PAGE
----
As a beach read, Jennifer Weiner’s Big Summer is all that. An entertaining and oftentimes insightful distraction filled with interesting characters leading interesting and sometimes strange lives.
Weiner is a skilled storyteller, and even if the literary world relegates her to chick-lit, she’s good at getting inside a chick’s head and showing you how she feels. But alas, Big Summer feels like it was written by committee. Even the title and upscale cover feels designed to get readers to tuck the book inside a beach bag. It’s not about a big summer. It’s about a “big” girl and a long June weekend.
Are all of Weiner’s protagonists fat? I don’t know. I’ve read only two pieces of Weiner’s fiction, her first book Good in Bed and Big Summer, her most recent (her newest novel, That Summer, comes out in May).
Of Good in Bed, I wrote, “Her memoir [Hungry Heart] led me to read that first novel, Good in Bed. Though a fictional story, the main character, Cannie, is a plus-sized newspaper reporter with a small dog and a messy breakup, all characteristics shared by Weiner at that time in her life. It is fascinating how she modeled the character on herself, and then created a wholly fictional, fresh ending. I found the plot twists to be surprising yet plausible.”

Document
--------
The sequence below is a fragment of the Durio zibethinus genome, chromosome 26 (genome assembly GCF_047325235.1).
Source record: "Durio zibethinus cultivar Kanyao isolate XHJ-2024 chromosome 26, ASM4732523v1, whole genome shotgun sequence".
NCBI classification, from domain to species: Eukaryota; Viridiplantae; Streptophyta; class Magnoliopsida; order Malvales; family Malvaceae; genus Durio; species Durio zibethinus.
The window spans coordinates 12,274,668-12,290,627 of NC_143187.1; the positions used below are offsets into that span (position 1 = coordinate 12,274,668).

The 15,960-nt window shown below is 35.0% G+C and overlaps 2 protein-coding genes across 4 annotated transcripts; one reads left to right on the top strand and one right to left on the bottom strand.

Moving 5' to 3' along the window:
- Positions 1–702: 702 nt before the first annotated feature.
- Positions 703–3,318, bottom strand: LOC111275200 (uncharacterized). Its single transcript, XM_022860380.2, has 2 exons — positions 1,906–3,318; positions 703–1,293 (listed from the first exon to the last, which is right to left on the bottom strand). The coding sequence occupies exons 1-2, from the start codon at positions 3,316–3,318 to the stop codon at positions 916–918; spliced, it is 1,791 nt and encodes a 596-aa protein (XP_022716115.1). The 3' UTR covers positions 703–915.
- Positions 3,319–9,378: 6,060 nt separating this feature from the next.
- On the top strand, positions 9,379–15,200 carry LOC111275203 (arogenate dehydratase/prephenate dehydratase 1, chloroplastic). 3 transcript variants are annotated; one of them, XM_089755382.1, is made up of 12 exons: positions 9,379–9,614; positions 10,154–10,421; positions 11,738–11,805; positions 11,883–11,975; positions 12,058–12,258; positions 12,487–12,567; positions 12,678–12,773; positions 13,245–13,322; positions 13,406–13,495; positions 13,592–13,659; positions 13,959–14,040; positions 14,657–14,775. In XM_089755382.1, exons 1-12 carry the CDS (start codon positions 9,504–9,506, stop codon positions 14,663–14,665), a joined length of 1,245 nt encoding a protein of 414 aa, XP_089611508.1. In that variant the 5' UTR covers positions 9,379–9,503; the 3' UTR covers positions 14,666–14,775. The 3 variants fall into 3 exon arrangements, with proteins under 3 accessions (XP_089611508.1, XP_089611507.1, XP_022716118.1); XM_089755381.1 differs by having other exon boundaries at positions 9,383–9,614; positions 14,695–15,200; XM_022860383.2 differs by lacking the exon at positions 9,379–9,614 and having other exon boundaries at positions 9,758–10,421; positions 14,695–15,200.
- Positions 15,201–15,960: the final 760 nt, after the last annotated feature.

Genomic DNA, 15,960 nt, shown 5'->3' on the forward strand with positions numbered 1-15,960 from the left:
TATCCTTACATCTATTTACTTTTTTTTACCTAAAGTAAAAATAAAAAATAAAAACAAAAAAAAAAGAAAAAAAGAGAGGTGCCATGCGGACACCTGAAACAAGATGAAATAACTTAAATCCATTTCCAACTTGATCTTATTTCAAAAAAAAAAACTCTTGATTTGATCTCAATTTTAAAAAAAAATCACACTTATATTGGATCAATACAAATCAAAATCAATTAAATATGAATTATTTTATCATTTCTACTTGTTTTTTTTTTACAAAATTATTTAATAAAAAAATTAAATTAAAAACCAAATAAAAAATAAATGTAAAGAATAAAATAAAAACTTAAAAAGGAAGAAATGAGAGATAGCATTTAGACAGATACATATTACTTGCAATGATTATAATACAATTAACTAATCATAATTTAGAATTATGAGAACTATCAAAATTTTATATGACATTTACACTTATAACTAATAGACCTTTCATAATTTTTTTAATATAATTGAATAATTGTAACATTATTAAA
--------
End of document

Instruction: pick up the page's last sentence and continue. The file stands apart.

Big Summer’s plot twists are still surprising (wow!) but not plausible. The book begins as one thing, the story of a plus-sized Instagram influencer looking for love, and jolts abruptly into another thing. I don’t want to ruin your experience with spoilers; I’ll only say the book introduces a plot twist which might shelve it in another section of the bookstore.
I can’t say I didn’t like the plot twist. I did! It kept me reading so it was compelling. But the ending is a little too, um, unbelievable.
That didn’t ruin the book for me, but overall, I felt like there was too much effort to please all the people all the time. The high stakes and the “fully realized characters of all races and ethnicities” (Weiner’s words, from the acknowledgments) do not feel organic. Good in Bed was written to please Weiner alone, and it shows. She had a unique point of view in her debut, and she showcased it. Big Summer felt more like she had a deadline, a page count and a compulsion to sell books. I get it! What author doesn’t want to sell books? If you’re getting published, sales mean people care about what you’re saying. But it just felt like she cared more about selling books than she cared about her story, at least at the end of it.